What are the gains to illegal immigration?

Not the gains the U.S., I wish to know how much the migrants are better off.

Typically a rural Mexican goes from earning two dollars a day to ten dollars an hour.  Over a year’s time this could amount to a difference of about $25,000.  Multiplied by many millions of immigrants, this is a considerable sum.

But other economic arguments point to lower numbers.  First, it costs about $1500 to cross the border illegally. (N.B.: That’s not $1500 a year, that is $1500 for the entire crossing, which may keep you in the U.S. for years.)  After all, life in Mexico is more fun and keeps you closer to your family.  The illegal migrants I have known have mixed feelings about life in the U.S. and many have returned to Mexico. 

So is that the value of a marginal crossing?

The $1500 figure does not measure the option value of crossing.  You might not pay $1500 to cross now, but the ability to cross in general is worth more.  But even an option value of 10x use value only gets us up to $15,000.

Consider another argument.  Transactions costs aside, in equilibrium the average returns to being a rural Mexican in Mexico should equal the average returns to being a rural Mexican illegally in Texas.  If not, migration will bring about equalization.  Those average returns cannot differ by more than $1500 per person, no? 

A further question is where — rural Mexico or El Paso — you find greater economic congestion.  To me the answer is not obvious, but this could lower the social value of illegal Mexicans in Texas.  If another Mexican crosses, the greatest costs are imposed on the Mexicans already present in the U.S..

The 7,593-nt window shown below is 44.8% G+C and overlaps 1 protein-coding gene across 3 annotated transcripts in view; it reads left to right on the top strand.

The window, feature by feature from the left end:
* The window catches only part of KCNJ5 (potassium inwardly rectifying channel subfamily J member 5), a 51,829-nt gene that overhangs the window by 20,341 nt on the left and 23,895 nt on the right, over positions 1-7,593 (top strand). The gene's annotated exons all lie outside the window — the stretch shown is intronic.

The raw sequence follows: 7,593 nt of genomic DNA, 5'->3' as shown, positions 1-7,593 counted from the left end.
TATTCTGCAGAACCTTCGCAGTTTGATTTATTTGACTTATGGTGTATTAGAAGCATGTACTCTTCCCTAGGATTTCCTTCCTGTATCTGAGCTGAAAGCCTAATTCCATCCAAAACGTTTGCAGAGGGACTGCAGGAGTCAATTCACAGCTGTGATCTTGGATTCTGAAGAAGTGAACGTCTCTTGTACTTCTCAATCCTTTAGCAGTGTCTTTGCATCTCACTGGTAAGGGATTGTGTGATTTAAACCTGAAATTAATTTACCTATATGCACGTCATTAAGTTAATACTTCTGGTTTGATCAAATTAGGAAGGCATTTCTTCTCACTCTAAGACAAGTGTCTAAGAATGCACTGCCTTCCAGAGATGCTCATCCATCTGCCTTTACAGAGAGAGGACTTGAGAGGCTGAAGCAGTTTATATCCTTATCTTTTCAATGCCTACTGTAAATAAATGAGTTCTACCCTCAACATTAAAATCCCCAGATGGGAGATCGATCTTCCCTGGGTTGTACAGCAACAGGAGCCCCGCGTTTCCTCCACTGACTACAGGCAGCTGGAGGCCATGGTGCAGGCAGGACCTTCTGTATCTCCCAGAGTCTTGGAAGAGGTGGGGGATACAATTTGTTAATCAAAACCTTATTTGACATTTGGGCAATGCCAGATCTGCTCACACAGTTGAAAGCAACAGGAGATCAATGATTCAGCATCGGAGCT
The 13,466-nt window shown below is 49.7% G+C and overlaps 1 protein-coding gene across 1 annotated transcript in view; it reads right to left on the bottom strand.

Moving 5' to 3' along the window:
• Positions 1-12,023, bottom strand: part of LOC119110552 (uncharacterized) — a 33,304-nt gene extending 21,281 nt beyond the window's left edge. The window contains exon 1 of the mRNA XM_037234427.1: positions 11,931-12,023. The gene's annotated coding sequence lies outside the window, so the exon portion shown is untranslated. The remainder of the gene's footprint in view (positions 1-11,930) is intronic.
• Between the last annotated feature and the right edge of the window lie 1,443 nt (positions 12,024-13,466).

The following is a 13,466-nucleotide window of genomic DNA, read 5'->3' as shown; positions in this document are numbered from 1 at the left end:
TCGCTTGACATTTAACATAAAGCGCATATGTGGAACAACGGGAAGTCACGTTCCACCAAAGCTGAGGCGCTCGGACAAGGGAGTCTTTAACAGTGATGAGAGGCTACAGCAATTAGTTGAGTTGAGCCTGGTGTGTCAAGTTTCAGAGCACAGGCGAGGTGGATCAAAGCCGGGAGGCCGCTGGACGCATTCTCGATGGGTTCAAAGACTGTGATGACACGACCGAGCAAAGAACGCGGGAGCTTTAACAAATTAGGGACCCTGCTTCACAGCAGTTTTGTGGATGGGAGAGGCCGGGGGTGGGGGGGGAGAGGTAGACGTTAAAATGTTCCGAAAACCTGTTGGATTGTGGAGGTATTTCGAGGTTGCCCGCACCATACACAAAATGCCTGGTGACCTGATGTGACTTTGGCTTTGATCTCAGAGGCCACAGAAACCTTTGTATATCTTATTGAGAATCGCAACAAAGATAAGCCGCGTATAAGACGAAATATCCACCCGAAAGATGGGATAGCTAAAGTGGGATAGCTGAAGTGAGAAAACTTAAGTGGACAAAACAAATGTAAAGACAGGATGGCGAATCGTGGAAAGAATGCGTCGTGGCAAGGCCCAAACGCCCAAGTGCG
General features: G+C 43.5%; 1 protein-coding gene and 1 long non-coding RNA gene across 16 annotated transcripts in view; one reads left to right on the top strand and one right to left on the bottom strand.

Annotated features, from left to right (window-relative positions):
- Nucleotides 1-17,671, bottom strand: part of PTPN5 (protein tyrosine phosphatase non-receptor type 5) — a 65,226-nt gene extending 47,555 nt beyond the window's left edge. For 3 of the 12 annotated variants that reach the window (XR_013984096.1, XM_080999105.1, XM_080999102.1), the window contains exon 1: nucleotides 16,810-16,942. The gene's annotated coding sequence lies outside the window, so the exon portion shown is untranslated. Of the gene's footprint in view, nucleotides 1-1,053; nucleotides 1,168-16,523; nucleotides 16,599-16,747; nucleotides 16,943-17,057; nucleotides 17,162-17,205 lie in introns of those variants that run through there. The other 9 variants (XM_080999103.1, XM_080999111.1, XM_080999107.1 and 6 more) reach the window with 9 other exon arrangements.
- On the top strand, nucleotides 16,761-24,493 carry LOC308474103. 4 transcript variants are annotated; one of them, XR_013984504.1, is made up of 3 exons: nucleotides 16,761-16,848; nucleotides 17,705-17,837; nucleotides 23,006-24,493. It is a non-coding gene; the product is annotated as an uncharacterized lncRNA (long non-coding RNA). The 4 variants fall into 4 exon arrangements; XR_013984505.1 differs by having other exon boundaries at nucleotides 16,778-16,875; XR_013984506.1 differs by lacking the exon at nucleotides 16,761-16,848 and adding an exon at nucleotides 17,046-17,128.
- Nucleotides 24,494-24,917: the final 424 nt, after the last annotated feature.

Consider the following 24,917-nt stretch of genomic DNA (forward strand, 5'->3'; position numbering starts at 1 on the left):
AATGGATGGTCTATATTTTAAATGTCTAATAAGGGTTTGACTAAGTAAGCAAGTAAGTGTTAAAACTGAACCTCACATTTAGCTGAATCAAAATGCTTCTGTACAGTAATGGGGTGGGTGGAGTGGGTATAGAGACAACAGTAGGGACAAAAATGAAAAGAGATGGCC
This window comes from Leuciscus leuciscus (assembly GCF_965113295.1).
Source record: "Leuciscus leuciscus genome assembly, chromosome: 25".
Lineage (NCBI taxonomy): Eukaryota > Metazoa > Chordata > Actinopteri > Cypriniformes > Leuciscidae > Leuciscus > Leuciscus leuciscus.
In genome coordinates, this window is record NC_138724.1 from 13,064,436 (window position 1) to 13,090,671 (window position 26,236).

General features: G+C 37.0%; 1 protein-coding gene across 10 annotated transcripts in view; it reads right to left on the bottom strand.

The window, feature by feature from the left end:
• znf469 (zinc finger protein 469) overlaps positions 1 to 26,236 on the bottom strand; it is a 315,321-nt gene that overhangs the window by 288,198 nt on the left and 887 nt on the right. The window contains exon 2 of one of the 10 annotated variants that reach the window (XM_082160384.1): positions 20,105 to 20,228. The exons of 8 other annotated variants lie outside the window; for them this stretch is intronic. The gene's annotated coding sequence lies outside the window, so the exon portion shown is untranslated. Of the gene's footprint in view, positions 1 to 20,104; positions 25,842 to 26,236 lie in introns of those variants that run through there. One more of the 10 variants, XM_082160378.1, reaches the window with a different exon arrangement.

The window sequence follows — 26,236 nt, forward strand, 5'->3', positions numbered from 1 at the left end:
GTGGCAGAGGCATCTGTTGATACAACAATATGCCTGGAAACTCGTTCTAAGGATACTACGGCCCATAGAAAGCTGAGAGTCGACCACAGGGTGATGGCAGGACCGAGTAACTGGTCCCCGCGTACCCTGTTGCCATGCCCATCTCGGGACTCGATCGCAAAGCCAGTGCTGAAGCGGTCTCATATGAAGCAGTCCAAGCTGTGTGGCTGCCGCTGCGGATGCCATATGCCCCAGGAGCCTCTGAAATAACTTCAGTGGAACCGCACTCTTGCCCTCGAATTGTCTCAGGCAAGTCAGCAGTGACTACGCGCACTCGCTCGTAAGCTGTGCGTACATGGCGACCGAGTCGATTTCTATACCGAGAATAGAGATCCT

Could it be that the greatest gains are reaped by those back home who get the remittances?   

How about infra-marginal values?  Some pay $1500 to cross but value the experience at much more.  Still, if we are considering marginal shifts in border policy, the $1500 figure still seems relevant.

Might credit constraints matter?  The difference between willingness to pay and willingness to be paid?

How about the next generation?  Perhaps we should use a very low social discount rate to evaluate these future benefits.  If you will be born in El Paso in 2019, you are not, in the meantime, sitting around feeling costs of impatience.  And since you will not have grown accustomed to life in Mexico, you are much better off in the United States.

I conclude that we do not have a very good handle on this question.


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